hurricane season

Pedro Portal pportal@miamiherald.com

Hurricane Michael approached Florida with ferocious speed this week, hitting the Panhandle as a Category 4 hurricane and leaving behind a trail of catastrophic damage. The storm went from a depression to a serious storm in less than a week.

Updated at 2:20 p.m. ET

At least 11 people have died from Hurricane Michael, which slammed into Florida's Panhandle with 155-mph winds on Wednesday. The storm hacked a trail of catastrophic destruction in Georgia, the Carolinas and Virginia before finally heading back out over water.

Five deaths were reported in Virginia, in addition to four in Florida, one in Georgia and one in North Carolina.

A public health state of emergency has been declared in Florida after Hurricane Michael. Medical personnel have been deployed at the national level to respond. A team of seven people from the Orange County Health Department has been sent to help with recovery efforts after Hurricane Michael.

Updated at 4:55 a.m. ET

Tropical Storm Michael rampaged through South Carolina, North Carolina and finally southeastern Virginia on Thursday, before heading for the Atlantic Ocean.

Fast, Furious: How Michael Grew Into A 155 MPH Monster

Oct 11, 2018

Moist air, warm waters in the Gulf of Mexico, and ideal wind patterns supercharged Hurricane Michael in the hours before it smacked Florida's Panhandle.

Second Lawsuit Seeks More Time For Voter Registration

Oct 11, 2018

Three groups filed a federal lawsuit Wednesday seeking to force the state to give Floridians an extra week to register to vote because of Hurricane Michael.

Food Bank Preps For Hurricane Michael

Oct 11, 2018

Hurricane Michael struck Florida’s panhandle with Category Four strength. The Second Harvest of Central Florida is prepping nearly 6,000 boxes to send in aid impacted areas.

Florida Shifts To Search And Rescue After Michael

Oct 10, 2018
NASA via AP

At least 388,000 utility customers lost power as Hurricane Michael crashed ashore --- with potentially catastrophic winds of 155 mph --- between Panama City and St. Vincent Island, before speeding north into Alabama and Georgia on Wednesday.

Time To 'Hunker Down' As Category 4 Michael Nears

Oct 10, 2018

Gov. Rick Scott said Wednesday morning that time has run out for people in coastal areas who debated whether to evacuate ahead of Hurricane Michael, as the powerful Category 4 storm was poised to cause massive damage in the Panhandle.

“It’s too late to get out,” Scott said during an appearance on the Weather Channel. “If you’re in a coastal community, you’ve got to hunker down. You’ve got to do everything you can to keep your family safe.”

As Hurricane Michael Bears Down, Many Along Gulf Coast Remain In Harm's Way

Oct 10, 2018
Emily Mahoney Herald/Times Tallahassee Bureau

PANACEA -- The muggy air hung heavy over the small Gulf Coast town of Panacea on Tuesday as Hurricane Michael churned toward the Florida Panhandle. Grey clouds glided quickly across the sky over the main street’s shuddered seafood shacks.

Storm surges, combined with the new moon tide, were expected to rise in this area anywhere from nine to 13 feet. By Tuesday afternoon, sheriff’s deputies had already knocked on doors twice. The first time, it was to urge people to leave. The second: taking down the information and next-of-kin of those who remained — of which there are many.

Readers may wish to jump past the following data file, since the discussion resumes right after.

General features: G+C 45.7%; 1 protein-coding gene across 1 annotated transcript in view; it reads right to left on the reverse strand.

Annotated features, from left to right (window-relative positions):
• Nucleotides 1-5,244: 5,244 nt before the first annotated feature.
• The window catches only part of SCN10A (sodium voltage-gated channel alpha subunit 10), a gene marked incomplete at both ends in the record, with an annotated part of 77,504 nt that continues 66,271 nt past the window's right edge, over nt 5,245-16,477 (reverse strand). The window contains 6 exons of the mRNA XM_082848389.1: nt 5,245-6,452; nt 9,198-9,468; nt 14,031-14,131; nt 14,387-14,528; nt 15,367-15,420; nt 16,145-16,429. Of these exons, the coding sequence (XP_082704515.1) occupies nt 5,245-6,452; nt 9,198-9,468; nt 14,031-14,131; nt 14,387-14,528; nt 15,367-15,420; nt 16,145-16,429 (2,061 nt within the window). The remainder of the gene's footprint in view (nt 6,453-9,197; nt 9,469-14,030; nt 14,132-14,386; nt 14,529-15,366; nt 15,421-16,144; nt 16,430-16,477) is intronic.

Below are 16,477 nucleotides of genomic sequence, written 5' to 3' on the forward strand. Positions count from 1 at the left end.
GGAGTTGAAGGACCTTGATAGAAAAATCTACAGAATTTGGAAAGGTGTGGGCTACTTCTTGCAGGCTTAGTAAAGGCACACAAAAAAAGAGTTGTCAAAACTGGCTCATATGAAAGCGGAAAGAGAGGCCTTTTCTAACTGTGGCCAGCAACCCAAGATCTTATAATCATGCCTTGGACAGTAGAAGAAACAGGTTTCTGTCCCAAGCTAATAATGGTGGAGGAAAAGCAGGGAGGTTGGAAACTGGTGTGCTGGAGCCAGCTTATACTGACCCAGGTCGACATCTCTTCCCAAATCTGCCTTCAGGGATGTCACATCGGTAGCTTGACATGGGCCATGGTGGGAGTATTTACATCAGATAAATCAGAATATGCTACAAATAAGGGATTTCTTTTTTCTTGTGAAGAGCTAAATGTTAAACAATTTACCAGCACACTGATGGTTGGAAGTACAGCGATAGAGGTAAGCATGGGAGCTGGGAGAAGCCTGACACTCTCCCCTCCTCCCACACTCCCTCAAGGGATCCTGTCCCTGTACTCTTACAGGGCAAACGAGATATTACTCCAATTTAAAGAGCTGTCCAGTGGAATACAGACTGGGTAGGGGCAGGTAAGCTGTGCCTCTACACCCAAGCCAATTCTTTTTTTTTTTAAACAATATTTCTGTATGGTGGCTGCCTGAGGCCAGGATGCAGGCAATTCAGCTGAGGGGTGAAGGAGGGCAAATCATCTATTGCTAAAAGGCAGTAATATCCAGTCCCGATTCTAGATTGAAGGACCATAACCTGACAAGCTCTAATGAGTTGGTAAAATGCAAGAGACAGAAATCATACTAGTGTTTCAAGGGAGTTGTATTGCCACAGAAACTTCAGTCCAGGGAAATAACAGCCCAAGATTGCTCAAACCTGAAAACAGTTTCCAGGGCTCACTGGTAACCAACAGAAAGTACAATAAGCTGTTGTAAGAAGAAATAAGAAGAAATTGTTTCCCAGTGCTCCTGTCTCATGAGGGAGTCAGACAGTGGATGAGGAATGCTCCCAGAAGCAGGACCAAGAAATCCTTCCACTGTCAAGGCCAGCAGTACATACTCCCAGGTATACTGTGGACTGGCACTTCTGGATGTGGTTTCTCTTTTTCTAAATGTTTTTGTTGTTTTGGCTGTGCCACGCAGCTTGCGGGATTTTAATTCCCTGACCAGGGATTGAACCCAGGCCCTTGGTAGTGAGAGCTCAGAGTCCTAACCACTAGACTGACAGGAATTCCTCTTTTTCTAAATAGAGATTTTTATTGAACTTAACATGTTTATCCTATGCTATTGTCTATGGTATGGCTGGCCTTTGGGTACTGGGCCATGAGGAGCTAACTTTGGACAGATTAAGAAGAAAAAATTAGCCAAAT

Hurricane Michael has become the season’s second major hurricane. The latest flight from the hurricane hunters have revealed that top winds have increased to 120 mph.

Something Could be Coming from the Caribbean Soon

Oct 4, 2018

A large area of disturbed weather over the western Caribbean Sea is being monitored by the National Hurricane Center for potential tropical development over the next five days. While not currently a significant threat to the United States, there is growing interest in what happens to this potential development when it moves into the Gulf of Mexico early next week.

Have you heard the theory that low air pressure during a hurricane can cause a surge in births?

Supposedly a steep drop in barometric pressure makes it easier for a baby to pop out.

As Hurricane Florence ripped through the Carolinas, we wondered if that was really true.

"It's one of those old wives' tales," said Dr. Hal Lawrence, executive vice president and CEO of the American College of Obstetricians and Gynecologists.

It's far from over in the Carolinas, and President Trump is on the way.

As the remnants of Hurricane Florence roll north along the Appalachian Trail, the floodwaters deepen and the death toll rises. The destruction will remain for longer than anyone knows.

And for the victims, the first days of desperation are giving way to despair.

That is why the president is fitting in a visit to the stricken region on Wednesday.

Farmers across the southeastern part of North Carolina are just starting to report details about the hit they've taken from Hurricane Florence. The rain is over, but rivers still are rising, and the full picture of damage to farms and the surrounding environment probably won't be known for weeks.

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